The Center for Energy Education is offering a five-week summer internship program for rising high school seniors in Halifax County.
The opportunity will be available to 10 female students and includes a $1,500 stipend.
The Empowering Young Women in Solar internship program will provide opportunities for the students to explore careers in the solar industry such as engineering, management, policy development, construction, manufacturing, and more.
In addition to providing information about career pathways, the program will provide one-on-one mentorship with women in the solar industry and women in nonprofit organizations.
Students will also visit solar company sites, meet legislators, and learn how to advocate for clean energy policies.
The program is sponsored in partnership with solar industry partners and non-profit organizations who share our goal of equipping young women with the tools to become solar industry professionals.
According to the U.S Department of Labor Statistics and the Interstate Renewable Energy Council, women represented only 30 percent of the 231,474 solar industry employees in 2020, compared to the total United States labor force represented by women, which was 52 percent, according to the 2020 Solar Jobs Census.
“We saw a need and a high demand for women in the clean energy initiative,” said Executive Director Mozine Lowe.
According to her research and expertise, Lowe created this internship program with the intention of diversifying the future of the solar industry.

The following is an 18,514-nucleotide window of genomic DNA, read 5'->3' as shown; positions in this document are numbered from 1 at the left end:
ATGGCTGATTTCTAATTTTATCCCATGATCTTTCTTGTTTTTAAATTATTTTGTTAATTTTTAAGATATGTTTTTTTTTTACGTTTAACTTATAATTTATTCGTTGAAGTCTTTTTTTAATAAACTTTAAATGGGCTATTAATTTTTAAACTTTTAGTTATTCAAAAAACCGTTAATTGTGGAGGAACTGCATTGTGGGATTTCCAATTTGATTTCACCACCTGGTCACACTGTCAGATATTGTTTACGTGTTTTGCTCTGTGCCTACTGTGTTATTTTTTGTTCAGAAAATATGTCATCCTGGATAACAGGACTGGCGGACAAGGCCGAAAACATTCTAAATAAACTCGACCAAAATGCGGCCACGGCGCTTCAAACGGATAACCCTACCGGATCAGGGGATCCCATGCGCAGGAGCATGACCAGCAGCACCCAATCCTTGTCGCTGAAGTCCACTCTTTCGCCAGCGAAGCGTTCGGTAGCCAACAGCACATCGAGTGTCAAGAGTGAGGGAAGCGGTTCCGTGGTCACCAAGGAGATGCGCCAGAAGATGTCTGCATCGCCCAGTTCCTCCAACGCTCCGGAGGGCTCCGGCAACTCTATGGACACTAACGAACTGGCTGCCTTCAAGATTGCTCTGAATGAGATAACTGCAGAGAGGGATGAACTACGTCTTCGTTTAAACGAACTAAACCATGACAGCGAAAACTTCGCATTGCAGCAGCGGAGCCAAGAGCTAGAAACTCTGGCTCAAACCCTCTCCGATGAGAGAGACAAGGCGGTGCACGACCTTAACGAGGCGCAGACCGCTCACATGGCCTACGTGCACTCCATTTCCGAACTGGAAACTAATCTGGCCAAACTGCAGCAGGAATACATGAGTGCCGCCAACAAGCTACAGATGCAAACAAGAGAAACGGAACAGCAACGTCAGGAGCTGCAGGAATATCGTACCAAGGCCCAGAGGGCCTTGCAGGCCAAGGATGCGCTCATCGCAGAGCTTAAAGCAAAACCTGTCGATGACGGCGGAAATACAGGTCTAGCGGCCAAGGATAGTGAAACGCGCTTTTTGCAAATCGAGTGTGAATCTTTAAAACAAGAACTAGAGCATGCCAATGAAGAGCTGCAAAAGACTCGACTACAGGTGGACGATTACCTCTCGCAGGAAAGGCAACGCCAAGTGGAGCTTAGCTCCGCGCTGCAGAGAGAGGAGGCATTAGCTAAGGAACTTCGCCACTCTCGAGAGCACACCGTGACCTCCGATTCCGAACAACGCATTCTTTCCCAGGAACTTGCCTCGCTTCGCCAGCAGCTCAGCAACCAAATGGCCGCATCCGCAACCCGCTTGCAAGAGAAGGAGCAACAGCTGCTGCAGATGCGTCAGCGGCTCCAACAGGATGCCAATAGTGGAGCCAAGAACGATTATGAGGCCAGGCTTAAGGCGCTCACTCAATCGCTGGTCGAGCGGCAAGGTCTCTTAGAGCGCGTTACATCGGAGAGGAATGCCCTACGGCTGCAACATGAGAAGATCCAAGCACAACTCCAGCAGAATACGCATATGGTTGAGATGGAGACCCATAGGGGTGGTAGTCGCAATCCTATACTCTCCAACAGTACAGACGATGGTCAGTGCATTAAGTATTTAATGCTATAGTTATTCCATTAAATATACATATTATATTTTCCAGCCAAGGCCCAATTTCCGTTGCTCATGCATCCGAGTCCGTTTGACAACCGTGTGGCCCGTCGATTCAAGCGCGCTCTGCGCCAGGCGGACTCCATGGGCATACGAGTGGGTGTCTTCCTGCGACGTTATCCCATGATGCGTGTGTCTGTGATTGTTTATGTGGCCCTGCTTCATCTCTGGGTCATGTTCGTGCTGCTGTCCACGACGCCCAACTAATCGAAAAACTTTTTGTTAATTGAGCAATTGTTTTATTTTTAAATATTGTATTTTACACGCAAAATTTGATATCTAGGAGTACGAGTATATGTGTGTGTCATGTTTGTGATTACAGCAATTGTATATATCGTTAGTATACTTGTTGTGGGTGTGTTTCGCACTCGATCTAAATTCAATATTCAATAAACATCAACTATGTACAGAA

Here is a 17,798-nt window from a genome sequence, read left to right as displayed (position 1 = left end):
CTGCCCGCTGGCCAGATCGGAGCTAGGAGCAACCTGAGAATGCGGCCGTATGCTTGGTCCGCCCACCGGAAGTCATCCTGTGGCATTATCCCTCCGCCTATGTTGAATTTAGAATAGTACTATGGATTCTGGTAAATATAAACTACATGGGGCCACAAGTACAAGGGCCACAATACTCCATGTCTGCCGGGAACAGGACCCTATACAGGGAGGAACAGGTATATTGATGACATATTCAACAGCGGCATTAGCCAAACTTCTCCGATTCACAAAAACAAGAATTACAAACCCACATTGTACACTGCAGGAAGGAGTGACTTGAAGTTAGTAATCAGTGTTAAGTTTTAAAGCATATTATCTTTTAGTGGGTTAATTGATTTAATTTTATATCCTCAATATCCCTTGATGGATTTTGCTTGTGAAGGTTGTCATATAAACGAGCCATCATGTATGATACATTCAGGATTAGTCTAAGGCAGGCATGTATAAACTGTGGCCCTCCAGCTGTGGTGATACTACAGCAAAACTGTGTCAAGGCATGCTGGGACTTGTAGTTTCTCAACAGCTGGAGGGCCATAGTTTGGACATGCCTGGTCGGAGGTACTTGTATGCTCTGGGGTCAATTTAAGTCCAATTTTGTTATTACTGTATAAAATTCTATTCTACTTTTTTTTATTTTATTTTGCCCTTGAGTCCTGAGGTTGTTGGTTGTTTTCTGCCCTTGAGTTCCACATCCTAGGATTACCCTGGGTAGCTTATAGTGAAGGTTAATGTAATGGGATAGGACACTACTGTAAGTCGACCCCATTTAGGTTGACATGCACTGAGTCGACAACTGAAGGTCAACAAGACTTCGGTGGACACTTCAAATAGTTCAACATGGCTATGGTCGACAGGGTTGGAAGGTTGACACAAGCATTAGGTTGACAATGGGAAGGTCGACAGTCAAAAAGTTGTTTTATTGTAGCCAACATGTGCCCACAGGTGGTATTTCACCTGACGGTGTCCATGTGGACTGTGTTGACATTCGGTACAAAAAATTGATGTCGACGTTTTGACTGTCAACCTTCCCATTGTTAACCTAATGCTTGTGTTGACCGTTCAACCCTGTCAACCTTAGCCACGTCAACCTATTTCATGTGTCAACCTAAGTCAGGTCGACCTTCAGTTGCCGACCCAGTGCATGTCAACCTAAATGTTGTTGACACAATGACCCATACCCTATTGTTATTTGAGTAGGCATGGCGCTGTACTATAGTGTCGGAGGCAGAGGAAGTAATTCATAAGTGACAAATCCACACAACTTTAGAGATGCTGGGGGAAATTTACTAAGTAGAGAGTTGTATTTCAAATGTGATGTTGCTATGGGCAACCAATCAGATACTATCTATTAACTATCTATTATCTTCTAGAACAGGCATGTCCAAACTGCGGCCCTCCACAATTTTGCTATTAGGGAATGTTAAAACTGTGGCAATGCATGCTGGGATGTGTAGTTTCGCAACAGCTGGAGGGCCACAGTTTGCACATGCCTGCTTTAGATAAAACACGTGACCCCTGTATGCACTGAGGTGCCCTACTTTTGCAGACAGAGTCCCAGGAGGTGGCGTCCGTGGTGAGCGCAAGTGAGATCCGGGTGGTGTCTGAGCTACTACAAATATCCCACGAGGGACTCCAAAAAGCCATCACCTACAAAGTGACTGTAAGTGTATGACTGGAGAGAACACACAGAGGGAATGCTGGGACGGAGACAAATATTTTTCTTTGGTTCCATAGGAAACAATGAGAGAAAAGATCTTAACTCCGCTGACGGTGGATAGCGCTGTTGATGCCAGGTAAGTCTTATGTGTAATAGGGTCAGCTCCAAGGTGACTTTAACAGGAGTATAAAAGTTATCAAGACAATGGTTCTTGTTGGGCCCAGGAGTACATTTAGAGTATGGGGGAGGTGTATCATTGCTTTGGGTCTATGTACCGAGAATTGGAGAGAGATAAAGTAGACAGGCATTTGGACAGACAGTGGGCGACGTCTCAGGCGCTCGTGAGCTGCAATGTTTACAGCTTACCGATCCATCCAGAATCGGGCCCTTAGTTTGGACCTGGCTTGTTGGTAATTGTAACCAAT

Lowe’s passion for education and employment for the surrounding communities were motivational factors for establishing this internship program. “It is important for young women to know that they have a place in the clean energy initiative, and young women deserve the chance to explore opportunities in lucrative fields such as engineering, project management, cybersecurity, and energy efficiency,” said Lowe.
“The current industry stats make it very clear that the solar industry is growing rapidly, and that women are not a part of the clean energy workforce in the numbers that are needed. By providing more thoughtful training and education to women and girls that starts in K-12 and continues into adulthood, we can bring more gender equity to the industry moving forward,” said Riley Neugebauer, a trainer with the Solar for Women & Footprint Project.
Neugebauer’s background working as a woman in solar installation and project management, have led her to create and partner on initiatives that give women more opportunities to explore solar in a safe and welcoming learning environment. “Given that C4EE already serves as an important resource in the region for clean energy training, it only makes sense that the organization could further build upon that work and offer programs targeting young women who may not have had other opportunities to explore these kinds of careers,” said Neugebauer.